Light paintings, light art or ‘light graffiti’ is an artistic form that hasn’t been covered on Ape on the Moon, and, after seeing the vibrant and straight up inspiring work of UK-based artist Sola, I was excited to include it.
Sola was kind enough to respond to some questions in great detail, so I will cut to the chase and show you the interview, which explains his background and how he does the art as well as light art’s place in the art world.
How did you stumble into light paintings?
I did the whole art school thing and loved every second but the realities of life meant that I started working as a commercial / editorial photographer. Ater a few years I started to fall out of love with it so decided to try and put some spark back by working on personal projects.
I’d started shooting some inner city landscapes at night and something was ‘missing’ so I started to illuminate the scene with flash and other light sources. One day, quite by accident one of the lights was caught in the shot and well, the rest is history as I was once again in charge of the whole image making process.
How do you create the light art?
The basic technique is no real secret; you take a photograph, in my case using a Canon EOS 5, with a long exposure and move a light source in front of the camera – the camera records wherever the light goes.
I have a huge range of light sources that I use to create different effects and textures so depending on what I have in mind I’ll take the relevant lights and head off to one of the many locations I have stored away in a mental list.
As a rule I tend to shoot late at night as the streets are empty and I can relax and get into what I’m doing, which is really important as I like to be spontaneous and reactive to the environment.
I’m also trying to show these spaces in a new light so to speak so the quieter these ordinarily busy streets are, the better.
Once I’m at a location I get absorbed and often whatever plans for a shot I may have had go out of the window, it’s almost as though the location dictates what should be created.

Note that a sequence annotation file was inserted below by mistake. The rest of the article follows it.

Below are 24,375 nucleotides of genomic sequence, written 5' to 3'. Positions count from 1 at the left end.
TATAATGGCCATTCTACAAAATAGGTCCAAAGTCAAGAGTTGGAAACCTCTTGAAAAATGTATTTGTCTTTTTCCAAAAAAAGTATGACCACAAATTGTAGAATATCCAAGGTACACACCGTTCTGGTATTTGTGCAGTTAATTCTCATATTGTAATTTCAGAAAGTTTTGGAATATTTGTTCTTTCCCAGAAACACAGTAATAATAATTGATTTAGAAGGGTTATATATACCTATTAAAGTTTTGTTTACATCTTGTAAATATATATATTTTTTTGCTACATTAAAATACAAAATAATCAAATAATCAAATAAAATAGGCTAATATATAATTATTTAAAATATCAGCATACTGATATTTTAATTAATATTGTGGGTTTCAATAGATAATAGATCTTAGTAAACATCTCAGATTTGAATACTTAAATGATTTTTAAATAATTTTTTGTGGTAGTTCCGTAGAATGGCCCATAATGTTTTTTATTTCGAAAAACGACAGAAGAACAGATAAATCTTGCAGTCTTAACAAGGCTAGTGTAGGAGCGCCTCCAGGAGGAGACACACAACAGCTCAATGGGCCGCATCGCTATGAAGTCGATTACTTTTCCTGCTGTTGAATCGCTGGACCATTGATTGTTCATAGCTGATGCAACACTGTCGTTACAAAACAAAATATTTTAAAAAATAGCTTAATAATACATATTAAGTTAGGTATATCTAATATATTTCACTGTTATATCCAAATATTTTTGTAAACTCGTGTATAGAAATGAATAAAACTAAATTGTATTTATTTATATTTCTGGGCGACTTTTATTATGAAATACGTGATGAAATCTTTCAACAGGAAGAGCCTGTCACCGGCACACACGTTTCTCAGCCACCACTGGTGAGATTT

Once I’ve shot the image I have a very strict rule that I never use any Photoshop trickery with my work, so what you see is what I shoot.
Also, if I’m ever caught in a shot then it won’t go out, for me part of the magic is seeing these beautiful ethereal sculptures that appear to be living and breathing in these, some would say, dead spaces.
My studio work is no exception to the above but it allows me complete control all of the creative process. When I’m working in the studio I get completely absorbed and will often shoot right through the night.
What do you think light graffiti/painting significance is in the art world, and is it becoming more popular?
In many ways, light art is taking photography back to its beginnings in alchemy and experimentation.
It’s all about an exploration of the affects of light on the photographic image.
As with any medium there’s work which does and doesn’t have a place in the art world. I personally am conscious that my work needs to hold many elements such as concept, aesthetic and narrative that inject artistic merit and therefore have a justified artistic offering.
Although there are many people making light art I am one of an extremely small group approaching this from an artistic point of view.
This contemporary work is very new and sure, the art world (as establishment) needs to catch up to this but there again, the art world is changing, becoming more accessible and boundaries are dissolving.
These days the public become the critic via their blogs, via their mouse click and by choosing real artists as apposed to super market ‘art’ to adorn their walls. It’s a really interesting time.
© Sola, 2010
What are you working on right now?
At the moment I have a few personal projects underway; I’m working on a short film / animation of my light art, which is coming together slowly but I’m determined to get it completed by Autumn.
I’m also working on a couple of projects which are merging my studio practice with my street work. Through this I’m exploring the rural environment and so far so good!
I’m also working with a couture clothing company from Germany on a range of fabric prints which will form part of a collection this Autumn. It’s going to be a great project, although it’s a shame I wont be able to wear the end result as I don’t look too hot in a dress!
See more of Sola’s work and buy prints at his site: lightbombing.com.